Office of the President
Dr. Patrick T. Harker is the 26th president of the University of Delaware. He also serves as professor of business administration in the Alfred Lerner College of Business and Economics and professor of civil and environmental engineering in the College of Engineering.
Delaware EPSCoR Grant Kickoff
August 29, 2013
Thank you, Don, for that introduction and for your steady hand at Delaware EPSCoR and the Delaware Environmental Institute.
Thank you, Gov. Markell, for your leadership at the state level. One of the main reasons Delaware EPSCoR has been so successful is the powerful support it gets from your administration. Thank you.
I extend thanks, as well, to Rep. Carney for his efforts to make Delaware a locus for groundbreaking environmental innovation.
I’m thrilled to be joined today by the leadership of our EPSCoR partners—Pres. Williams, Pres. Johnston, Exec. Vice President Brainard. It’s terrific to have you all here.
And I thank all of you for joining us this morning.
So how do you like our brand-new building?
This Interdisciplinary Science and Engineering Lab is the single largest academic building project UD has ever undertaken, and we couldn’t be happier to finally have it filled with students and faculty.
We’ll have an official dedication ceremony in a few weeks’ time, and everyone’s invited back for it. But for now I want to draw your attention to the first word in the lab’s name: Interdisciplinary. Interdisciplinary describes the kind of learning and scholarship that happens here in this building. And interdisciplinary describes the kind of research and engagement that EPSCoR has enabled here in Delaware. So this is a fitting venue for our kickoff.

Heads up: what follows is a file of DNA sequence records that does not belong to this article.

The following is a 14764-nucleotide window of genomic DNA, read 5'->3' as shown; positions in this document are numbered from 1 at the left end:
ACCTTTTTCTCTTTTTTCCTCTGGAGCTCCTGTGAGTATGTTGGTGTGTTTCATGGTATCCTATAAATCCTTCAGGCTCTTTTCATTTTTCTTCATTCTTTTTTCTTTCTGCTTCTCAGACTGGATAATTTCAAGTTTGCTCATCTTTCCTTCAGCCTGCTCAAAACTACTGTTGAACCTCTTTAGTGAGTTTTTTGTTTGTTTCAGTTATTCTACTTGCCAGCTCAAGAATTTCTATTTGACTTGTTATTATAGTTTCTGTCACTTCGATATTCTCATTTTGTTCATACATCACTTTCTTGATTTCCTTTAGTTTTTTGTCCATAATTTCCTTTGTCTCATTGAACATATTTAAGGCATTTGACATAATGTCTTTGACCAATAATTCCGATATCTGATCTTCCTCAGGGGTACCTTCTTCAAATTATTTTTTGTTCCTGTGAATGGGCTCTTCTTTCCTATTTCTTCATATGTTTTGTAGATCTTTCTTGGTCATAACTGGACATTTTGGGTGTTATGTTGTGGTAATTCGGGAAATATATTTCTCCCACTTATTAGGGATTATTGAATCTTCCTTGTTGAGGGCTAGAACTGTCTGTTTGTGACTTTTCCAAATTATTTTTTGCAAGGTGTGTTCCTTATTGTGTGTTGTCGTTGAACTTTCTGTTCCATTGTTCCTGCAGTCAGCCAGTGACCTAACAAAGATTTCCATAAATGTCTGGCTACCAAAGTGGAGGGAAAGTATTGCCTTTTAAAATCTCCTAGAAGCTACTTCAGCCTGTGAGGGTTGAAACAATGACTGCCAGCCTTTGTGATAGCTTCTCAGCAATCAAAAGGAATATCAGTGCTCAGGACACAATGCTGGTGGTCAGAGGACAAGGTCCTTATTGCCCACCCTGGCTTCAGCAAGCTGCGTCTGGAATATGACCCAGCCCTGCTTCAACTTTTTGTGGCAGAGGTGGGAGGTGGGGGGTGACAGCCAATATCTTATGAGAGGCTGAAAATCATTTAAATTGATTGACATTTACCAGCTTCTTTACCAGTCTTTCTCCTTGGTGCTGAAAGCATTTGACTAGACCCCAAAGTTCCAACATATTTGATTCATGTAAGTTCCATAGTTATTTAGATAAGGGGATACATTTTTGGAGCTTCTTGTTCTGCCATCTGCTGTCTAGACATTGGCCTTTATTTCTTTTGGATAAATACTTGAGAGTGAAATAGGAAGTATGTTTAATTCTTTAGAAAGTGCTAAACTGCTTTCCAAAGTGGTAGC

And EPSCoR is a fitting program for UD. Five years ago, we outlined a bold vision for the future of this University—our Path to Prominence. One of the goals on this Path resonates strongly today. Our Initiative for the Planet obligates UD to develop solutions to significant, time-critical issues in energy, the environment and resource sustainability.
We know the urgent environmental challenges facing Delaware and the nation—the issues that Don has already mentioned. We must meet those challenges with workable, sustainable solutions. And Delaware EPSCoR has been an unparalleled asset in advancing our efforts in this regard. It’s elevated the quality and expanded the breadth of our research across the University. It’s added faculty and facilities to our environmental enterprise. Many of the brightest minds and most sophisticated equipment at UD are wholly dedicated to solving our most pressing environmental problems.
I want to tell you a little more about some of the initiatives that Don has already mentioned.
I’ll start with the three major collaborative centers that we’ve established under EPSCoR.
First, there’s the Delaware Environmental Institute, or DENIN. DENIN works with our EPSCoR partners to initiate large, interdisciplinary research projects and academic programs; to leverage our combined talents and join our work with government, nonprofits, industry and advocates; to develop solutions that work only if we all come together around them. DENIN engages the public in these conversations with symposia on critical issues like climate change, water sustainability and food security.
And it was instrumental in creating our graduate program that trains scholars in the science and policies underpinning issues of water quality, quantity and distribution. This one academic program involves more than 30 faculty members from four of our colleges, and in the next round of funding, EPSCoR will help support enrolled students.